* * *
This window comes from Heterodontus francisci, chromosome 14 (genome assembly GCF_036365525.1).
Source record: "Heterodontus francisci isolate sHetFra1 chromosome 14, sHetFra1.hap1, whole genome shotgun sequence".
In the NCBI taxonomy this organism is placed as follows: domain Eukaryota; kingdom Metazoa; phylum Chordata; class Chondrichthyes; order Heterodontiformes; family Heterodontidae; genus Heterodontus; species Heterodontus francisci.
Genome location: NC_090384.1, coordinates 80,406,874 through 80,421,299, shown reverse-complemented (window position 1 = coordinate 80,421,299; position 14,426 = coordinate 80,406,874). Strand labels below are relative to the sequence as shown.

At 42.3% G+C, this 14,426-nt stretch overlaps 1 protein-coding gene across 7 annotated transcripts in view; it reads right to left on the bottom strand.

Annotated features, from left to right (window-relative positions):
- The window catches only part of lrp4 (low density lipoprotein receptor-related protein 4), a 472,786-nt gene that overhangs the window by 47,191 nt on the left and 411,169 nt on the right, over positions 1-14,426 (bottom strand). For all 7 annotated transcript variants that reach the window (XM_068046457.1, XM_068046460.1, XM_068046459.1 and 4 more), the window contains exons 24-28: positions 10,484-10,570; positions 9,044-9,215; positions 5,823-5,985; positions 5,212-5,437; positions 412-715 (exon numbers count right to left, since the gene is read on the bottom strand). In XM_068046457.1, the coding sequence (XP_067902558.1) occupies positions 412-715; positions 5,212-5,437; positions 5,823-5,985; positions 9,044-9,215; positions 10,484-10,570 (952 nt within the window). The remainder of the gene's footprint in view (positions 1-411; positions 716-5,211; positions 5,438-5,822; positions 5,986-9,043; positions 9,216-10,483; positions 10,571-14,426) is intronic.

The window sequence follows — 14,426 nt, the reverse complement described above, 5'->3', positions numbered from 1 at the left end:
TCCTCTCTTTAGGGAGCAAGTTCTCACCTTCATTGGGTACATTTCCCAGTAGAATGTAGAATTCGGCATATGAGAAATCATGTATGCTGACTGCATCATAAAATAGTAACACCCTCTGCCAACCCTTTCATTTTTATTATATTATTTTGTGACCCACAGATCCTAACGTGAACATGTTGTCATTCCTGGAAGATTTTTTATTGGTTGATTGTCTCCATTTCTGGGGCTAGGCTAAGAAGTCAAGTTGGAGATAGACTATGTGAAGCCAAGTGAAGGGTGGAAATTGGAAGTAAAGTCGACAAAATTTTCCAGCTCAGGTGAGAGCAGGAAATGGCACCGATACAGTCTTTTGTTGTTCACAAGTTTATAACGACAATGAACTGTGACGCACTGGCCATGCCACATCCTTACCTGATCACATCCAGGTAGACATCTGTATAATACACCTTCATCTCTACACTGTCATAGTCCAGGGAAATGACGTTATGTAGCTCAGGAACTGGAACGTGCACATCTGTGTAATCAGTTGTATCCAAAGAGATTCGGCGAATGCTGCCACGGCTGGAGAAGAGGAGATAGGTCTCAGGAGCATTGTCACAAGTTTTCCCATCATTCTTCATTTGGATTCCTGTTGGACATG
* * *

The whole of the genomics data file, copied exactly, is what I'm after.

This window comes from Heterodontus francisci, chromosome 14 (genome assembly GCF_036365525.1).
Source record: "Heterodontus francisci isolate sHetFra1 chromosome 14, sHetFra1.hap1, whole genome shotgun sequence".
In the NCBI taxonomy this organism is placed as follows: domain Eukaryota; kingdom Metazoa; phylum Chordata; class Chondrichthyes; order Heterodontiformes; family Heterodontidae; genus Heterodontus; species Heterodontus francisci.
Genome location: NC_090384.1, coordinates 80,406,874 through 80,421,299, shown reverse-complemented (window position 1 = coordinate 80,421,299; position 14,426 = coordinate 80,406,874). Strand labels below are relative to the sequence as shown.

At 42.3% G+C, this 14,426-nt stretch overlaps 1 protein-coding gene across 7 annotated transcripts in view; it reads right to left on the bottom strand.

Annotated features, from left to right (window-relative positions):
- The window catches only part of lrp4 (low density lipoprotein receptor-related protein 4), a 472,786-nt gene that overhangs the window by 47,191 nt on the left and 411,169 nt on the right, over positions 1-14,426 (bottom strand). For all 7 annotated transcript variants that reach the window (XM_068046457.1, XM_068046460.1, XM_068046459.1 and 4 more), the window contains exons 24-28: positions 10,484-10,570; positions 9,044-9,215; positions 5,823-5,985; positions 5,212-5,437; positions 412-715 (exon numbers count right to left, since the gene is read on the bottom strand). In XM_068046457.1, the coding sequence (XP_067902558.1) occupies positions 412-715; positions 5,212-5,437; positions 5,823-5,985; positions 9,044-9,215; positions 10,484-10,570 (952 nt within the window). The remainder of the gene's footprint in view (positions 1-411; positions 716-5,211; positions 5,438-5,822; positions 5,986-9,043; positions 9,216-10,483; positions 10,571-14,426) is intronic.

The window sequence follows — 14,426 nt, the reverse complement described above, 5'->3', positions numbered from 1 at the left end:
TCCTCTCTTTAGGGAGCAAGTTCTCACCTTCATTGGGTACATTTCCCAGTAGAATGTAGAATTCGGCATATGAGAAATCATGTATGCTGACTGCATCATAAAATAGTAACACCCTCTGCCAACCCTTTCATTTTTATTATATTATTTTGTGACCCACAGATCCTAACGTGAACATGTTGTCATTCCTGGAAGATTTTTTATTGGTTGATTGTCTCCATTTCTGGGGCTAGGCTAAGAAGTCAAGTTGGAGATAGACTATGTGAAGCCAAGTGAAGGGTGGAAATTGGAAGTAAAGTCGACAAAATTTTCCAGCTCAGGTGAGAGCAGGAAATGGCACCGATACAGTCTTTTGTTGTTCACAAGTTTATAACGACAATGAACTGTGACGCACTGGCCATGCCACATCCTTACCTGATCACATCCAGGTAGACATCTGTATAATACACCTTCATCTCTACACTGTCATAGTCCAGGGAAATGACGTTATGTAGCTCAGGAACTGGAACGTGCACATCTGTGTAATCAGTTGTATCCAAAGAGATTCGGCGAATGCTGCCACGGCTGGAGAAGAGGAGATAGGTCTCAGGAGCATTGTCACAAGTTTTCCCATCATTCTTCATTTGGATTCCTGTTGGACATG